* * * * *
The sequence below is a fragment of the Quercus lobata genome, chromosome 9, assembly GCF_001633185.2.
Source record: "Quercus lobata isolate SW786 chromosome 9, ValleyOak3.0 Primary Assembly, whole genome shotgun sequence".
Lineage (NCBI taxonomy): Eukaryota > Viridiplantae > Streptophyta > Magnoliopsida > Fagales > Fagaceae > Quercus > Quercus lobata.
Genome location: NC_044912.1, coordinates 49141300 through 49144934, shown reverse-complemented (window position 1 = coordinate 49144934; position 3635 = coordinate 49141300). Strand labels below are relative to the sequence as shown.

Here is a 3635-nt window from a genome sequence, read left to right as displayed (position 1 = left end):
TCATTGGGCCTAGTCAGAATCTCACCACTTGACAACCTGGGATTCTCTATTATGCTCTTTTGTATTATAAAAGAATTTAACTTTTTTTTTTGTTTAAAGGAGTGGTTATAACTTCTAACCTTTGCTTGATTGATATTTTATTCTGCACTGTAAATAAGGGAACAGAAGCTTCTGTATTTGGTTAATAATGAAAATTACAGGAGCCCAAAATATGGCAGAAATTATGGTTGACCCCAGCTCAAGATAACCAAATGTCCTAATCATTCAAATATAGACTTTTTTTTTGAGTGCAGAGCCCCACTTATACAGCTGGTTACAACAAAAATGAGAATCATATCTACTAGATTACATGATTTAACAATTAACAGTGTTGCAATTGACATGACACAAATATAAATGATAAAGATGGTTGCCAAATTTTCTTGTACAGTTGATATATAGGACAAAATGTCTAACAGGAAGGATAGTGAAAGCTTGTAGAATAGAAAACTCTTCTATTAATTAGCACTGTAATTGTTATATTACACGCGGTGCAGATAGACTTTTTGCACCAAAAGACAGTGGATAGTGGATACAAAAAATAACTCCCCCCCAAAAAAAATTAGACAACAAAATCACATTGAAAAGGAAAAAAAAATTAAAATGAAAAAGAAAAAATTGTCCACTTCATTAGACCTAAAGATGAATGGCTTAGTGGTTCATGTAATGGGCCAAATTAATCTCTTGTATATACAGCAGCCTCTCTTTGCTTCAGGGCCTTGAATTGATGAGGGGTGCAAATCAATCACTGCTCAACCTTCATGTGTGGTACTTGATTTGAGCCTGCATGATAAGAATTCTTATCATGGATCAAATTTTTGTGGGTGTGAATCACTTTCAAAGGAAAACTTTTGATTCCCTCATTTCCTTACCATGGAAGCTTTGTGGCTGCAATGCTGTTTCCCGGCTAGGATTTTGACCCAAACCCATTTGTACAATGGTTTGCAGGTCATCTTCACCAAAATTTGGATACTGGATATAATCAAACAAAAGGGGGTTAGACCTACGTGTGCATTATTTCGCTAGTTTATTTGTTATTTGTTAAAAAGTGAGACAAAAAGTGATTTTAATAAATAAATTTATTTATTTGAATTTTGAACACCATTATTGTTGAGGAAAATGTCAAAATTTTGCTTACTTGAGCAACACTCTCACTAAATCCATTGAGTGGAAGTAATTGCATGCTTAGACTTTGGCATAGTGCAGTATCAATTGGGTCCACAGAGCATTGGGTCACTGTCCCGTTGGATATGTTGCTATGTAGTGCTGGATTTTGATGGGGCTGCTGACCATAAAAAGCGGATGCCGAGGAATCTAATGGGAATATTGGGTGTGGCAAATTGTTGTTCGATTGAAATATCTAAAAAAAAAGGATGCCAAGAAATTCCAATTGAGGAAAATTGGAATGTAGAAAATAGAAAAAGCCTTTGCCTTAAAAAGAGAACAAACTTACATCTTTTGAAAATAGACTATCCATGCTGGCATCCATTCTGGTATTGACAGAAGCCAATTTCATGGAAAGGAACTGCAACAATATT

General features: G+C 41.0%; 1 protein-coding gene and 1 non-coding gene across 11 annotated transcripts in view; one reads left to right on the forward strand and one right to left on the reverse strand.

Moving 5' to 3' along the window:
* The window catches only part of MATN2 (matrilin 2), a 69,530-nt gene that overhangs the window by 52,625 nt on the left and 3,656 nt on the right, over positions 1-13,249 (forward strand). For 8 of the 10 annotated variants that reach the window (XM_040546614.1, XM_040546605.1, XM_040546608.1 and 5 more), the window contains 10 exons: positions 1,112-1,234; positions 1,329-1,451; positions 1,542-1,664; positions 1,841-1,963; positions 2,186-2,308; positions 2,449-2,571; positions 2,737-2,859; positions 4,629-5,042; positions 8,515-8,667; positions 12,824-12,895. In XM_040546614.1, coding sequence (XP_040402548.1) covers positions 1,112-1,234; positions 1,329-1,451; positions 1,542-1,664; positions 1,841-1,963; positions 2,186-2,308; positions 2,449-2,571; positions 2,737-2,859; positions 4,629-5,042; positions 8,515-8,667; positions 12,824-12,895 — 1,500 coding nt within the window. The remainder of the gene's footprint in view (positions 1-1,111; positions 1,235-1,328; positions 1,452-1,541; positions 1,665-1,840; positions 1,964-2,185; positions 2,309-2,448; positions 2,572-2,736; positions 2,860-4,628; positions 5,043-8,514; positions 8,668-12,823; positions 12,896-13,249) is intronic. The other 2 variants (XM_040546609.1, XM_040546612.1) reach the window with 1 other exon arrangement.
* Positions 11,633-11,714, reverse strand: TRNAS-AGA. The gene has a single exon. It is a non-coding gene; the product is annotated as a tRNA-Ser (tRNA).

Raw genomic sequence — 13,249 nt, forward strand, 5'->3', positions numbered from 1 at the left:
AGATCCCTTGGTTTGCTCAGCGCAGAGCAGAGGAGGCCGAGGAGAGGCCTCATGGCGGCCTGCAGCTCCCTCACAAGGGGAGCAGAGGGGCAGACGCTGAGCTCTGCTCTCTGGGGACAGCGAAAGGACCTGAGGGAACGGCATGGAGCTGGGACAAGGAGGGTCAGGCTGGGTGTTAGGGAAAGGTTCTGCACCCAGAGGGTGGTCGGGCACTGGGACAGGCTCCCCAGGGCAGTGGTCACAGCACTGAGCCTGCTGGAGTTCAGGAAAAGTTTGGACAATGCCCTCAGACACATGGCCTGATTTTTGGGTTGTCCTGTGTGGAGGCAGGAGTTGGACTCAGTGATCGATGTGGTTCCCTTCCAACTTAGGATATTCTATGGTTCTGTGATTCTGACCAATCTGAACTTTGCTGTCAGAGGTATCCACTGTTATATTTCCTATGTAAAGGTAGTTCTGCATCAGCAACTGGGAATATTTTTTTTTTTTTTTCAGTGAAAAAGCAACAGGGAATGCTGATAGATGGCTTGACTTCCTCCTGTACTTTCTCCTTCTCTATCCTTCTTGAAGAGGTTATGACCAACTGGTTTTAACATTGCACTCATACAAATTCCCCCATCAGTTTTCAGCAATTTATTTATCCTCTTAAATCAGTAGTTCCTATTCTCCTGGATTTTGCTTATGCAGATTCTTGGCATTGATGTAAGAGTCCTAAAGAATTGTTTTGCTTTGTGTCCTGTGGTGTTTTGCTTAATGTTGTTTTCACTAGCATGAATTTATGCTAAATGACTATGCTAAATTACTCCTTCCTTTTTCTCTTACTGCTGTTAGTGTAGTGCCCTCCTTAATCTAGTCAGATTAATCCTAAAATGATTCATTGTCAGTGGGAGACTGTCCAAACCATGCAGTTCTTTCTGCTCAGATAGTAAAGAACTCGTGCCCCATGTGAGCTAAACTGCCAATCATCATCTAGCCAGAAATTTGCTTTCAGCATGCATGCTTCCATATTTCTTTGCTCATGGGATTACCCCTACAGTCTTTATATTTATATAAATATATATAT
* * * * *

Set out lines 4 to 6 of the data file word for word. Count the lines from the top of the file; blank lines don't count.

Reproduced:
Genome location: NC_044912.1, coordinates 49141300 through 49144934, shown reverse-complemented (window position 1 = coordinate 49144934; position 3635 = coordinate 49141300). Strand labels below are relative to the sequence as shown.

Here is a 3635-nt window from a genome sequence, read left to right as displayed (position 1 = left end):
TCATTGGGCCTAGTCAGAATCTCACCACTTGACAACCTGGGATTCTCTATTATGCTCTTTTGTATTATAAAAGAATTTAACTTTTTTTTTTGTTTAAAGGAGTGGTTATAACTTCTAACCTTTGCTTGATTGATATTTTATTCTGCACTGTAAATAAGGGAACAGAAGCTTCTGTATTTGGTTAATAATGAAAATTACAGGAGCCCAAAATATGGCAGAAATTATGGTTGACCCCAGCTCAAGATAACCAAATGTCCTAATCATTCAAATATAGACTTTTTTTTTGAGTGCAGAGCCCCACTTATACAGCTGGTTACAACAAAAATGAGAATCATATCTACTAGATTACATGATTTAACAATTAACAGTGTTGCAATTGACATGACACAAATATAAATGATAAAGATGGTTGCCAAATTTTCTTGTACAGTTGATATATAGGACAAAATGTCTAACAGGAAGGATAGTGAAAGCTTGTAGAATAGAAAACTCTTCTATTAATTAGCACTGTAATTGTTATATTACACGCGGTGCAGATAGACTTTTTGCACCAAAAGACAGTGGATAGTGGATACAAAAAATAACTCCCCCCCAAAAAAAATTAGACAACAAAATCACATTGAAAAGGAAAAAAAAATTAAAATGAAAAAGAAAAAATTGTCCACTTCATTAGACCTAAAGATGAATGGCTTAGTGGTTCATGTAATGGGCCAAATTAATCTCTTGTATATACAGCAGCCTCTCTTTGCTTCAGGGCCTTGAATTGATGAGGGGTGCAAATCAATCACTGCTCAACCTTCATGTGTGGTACTTGATTTGAGCCTGCATGATAAGAATTCTTATCATGGATCAAATTTTTGTGGGTGTGAATCACTTTCAAAGGAAAACTTTTGATTCCCTCATTTCCTTACCATGGAAGCTTTGTGGCTGCAATGCTGTTTCCCGGCTAGGATTTTGACCCAAACCCATTTGTACAATGGTTTGCAGGTCATCTTCACCAAAATTTGGATACTGGATATAATCAAACAAAAGGGGGTTAGACCTACGTGTGCATTATTTCGCTAGTTTATTTGTTATTTGTTAAAAAGTGAGACAAAAAGTGATTTTAATAAATAAATTTATTTATTTGAATTTTGAACACCATTATTGTTGAGGAAAATGTCAAAATTTTGCTTACTTGAGCAACACTCTCACTAAATCCATTGAGTGGAAGTAATTGCATGCTTAGACTTTGGCATAGTGCAGTATCAATTGGGTCCACAGAGCATTGGGTCACTGTCCCGTTGGATATGTTGCTATGTAGTGCTGGATTTTGATGGGGCTGCTGACCATAAAAAGCGGATGCCGAGGAATCTAATGGGAATATTGGGTGTGGCAAATTGTTGTTCGATTGAAATATCTAAAAAAAAAGGATGCCAAGAAATTCCAATTGAGGAAAATTGGAATGTAGAAAATAGAAAAAGCCTTTGCCTTAAAAAGAGAACAAACTTACATCTTTTGAAAATAGACTATCCATGCTGGCATCCATTCTGGTATTGACAGAAGCCAATTTCATGGAAAGGAACTGCAACAATATT